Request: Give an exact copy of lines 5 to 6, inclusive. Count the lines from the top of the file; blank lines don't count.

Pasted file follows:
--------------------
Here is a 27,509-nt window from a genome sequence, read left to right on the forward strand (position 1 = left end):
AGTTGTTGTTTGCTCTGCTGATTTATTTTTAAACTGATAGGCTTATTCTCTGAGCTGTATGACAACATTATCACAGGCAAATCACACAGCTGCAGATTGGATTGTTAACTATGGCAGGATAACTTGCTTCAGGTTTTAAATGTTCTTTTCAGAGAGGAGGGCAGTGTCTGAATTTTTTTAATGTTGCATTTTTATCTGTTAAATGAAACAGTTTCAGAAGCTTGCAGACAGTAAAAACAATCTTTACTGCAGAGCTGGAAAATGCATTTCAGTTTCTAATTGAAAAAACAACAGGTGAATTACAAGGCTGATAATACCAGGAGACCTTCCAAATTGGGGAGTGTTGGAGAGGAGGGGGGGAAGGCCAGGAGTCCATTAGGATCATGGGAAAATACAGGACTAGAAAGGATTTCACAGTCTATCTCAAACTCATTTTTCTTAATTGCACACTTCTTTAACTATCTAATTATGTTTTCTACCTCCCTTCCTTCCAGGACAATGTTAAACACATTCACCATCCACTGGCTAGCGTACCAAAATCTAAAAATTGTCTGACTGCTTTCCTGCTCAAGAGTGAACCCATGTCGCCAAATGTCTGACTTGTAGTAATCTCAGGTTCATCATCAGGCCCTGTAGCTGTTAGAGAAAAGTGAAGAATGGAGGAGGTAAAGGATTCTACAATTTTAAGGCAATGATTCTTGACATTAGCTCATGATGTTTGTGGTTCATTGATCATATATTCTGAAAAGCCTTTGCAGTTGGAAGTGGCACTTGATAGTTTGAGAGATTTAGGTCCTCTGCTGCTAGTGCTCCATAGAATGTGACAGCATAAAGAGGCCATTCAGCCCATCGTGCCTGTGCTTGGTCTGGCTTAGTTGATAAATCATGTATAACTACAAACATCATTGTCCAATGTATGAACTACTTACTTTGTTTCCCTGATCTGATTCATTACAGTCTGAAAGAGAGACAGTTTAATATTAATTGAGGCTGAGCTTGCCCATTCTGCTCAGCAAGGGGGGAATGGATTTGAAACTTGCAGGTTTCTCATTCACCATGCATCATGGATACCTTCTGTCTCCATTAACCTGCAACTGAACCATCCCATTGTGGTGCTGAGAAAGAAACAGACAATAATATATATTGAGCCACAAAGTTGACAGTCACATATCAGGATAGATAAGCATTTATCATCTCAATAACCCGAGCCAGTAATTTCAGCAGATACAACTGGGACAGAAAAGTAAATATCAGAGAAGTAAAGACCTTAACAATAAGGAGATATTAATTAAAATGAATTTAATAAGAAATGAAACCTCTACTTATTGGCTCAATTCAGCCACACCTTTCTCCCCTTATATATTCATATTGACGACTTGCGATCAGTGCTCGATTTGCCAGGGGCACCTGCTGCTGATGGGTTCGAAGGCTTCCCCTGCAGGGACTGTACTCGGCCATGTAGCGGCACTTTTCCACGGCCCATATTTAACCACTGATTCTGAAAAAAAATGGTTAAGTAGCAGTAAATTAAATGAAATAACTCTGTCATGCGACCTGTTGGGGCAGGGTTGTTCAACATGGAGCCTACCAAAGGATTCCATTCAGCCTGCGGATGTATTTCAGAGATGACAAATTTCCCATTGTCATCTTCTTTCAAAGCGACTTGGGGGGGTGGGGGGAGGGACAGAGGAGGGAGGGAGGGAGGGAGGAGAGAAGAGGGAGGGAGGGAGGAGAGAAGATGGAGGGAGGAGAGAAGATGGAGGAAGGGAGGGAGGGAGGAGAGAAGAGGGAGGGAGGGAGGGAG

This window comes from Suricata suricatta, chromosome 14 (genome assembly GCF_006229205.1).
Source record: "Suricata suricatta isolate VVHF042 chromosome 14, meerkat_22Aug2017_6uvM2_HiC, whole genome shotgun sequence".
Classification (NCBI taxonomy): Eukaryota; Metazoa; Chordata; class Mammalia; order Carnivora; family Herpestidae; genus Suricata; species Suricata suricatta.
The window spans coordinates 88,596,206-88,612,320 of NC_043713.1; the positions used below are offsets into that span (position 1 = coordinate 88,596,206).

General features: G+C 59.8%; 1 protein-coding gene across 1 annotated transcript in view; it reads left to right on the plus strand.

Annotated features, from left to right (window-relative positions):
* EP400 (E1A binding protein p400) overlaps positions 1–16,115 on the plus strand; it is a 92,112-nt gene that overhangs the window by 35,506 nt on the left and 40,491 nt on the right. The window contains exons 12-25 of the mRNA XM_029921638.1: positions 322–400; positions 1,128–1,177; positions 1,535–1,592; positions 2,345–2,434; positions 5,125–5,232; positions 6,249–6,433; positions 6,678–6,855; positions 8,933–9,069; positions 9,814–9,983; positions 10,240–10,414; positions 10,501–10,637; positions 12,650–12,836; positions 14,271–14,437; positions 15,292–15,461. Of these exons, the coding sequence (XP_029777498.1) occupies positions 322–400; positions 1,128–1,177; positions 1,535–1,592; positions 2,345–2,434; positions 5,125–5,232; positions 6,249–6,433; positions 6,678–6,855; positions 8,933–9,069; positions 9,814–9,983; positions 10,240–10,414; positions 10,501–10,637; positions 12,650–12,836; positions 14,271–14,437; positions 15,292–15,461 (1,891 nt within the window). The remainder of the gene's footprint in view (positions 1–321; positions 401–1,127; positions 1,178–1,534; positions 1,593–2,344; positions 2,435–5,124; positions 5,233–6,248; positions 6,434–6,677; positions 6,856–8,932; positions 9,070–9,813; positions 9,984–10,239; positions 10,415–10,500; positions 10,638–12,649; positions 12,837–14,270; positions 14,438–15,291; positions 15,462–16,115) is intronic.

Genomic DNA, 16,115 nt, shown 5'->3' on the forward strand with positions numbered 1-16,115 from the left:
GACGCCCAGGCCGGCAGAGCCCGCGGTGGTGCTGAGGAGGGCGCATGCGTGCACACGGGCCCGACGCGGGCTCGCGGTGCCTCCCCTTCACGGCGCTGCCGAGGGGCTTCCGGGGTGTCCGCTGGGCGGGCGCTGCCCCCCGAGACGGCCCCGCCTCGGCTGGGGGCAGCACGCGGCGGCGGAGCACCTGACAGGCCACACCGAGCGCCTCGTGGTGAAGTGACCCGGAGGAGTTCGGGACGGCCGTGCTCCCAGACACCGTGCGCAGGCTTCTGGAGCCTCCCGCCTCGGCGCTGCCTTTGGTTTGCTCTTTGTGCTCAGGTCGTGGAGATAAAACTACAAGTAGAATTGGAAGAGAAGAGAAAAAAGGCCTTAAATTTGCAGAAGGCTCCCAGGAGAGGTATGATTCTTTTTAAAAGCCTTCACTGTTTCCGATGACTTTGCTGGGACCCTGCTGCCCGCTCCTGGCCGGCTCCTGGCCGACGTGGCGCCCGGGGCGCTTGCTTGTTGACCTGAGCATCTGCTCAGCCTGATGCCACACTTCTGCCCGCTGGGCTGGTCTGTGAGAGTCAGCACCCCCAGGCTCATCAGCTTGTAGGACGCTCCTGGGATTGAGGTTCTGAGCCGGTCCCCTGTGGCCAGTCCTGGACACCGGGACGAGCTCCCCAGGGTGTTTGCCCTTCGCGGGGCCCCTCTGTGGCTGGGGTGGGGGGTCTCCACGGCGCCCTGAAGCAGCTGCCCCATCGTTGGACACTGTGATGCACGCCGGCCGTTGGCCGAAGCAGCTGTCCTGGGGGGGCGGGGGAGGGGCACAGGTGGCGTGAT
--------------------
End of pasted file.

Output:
Classification (NCBI taxonomy): Eukaryota; Metazoa; Chordata; class Mammalia; order Carnivora; family Herpestidae; genus Suricata; species Suricata suricatta.
The window spans coordinates 88,596,206-88,612,320 of NC_043713.1; the positions used below are offsets into that span (position 1 = coordinate 88,596,206).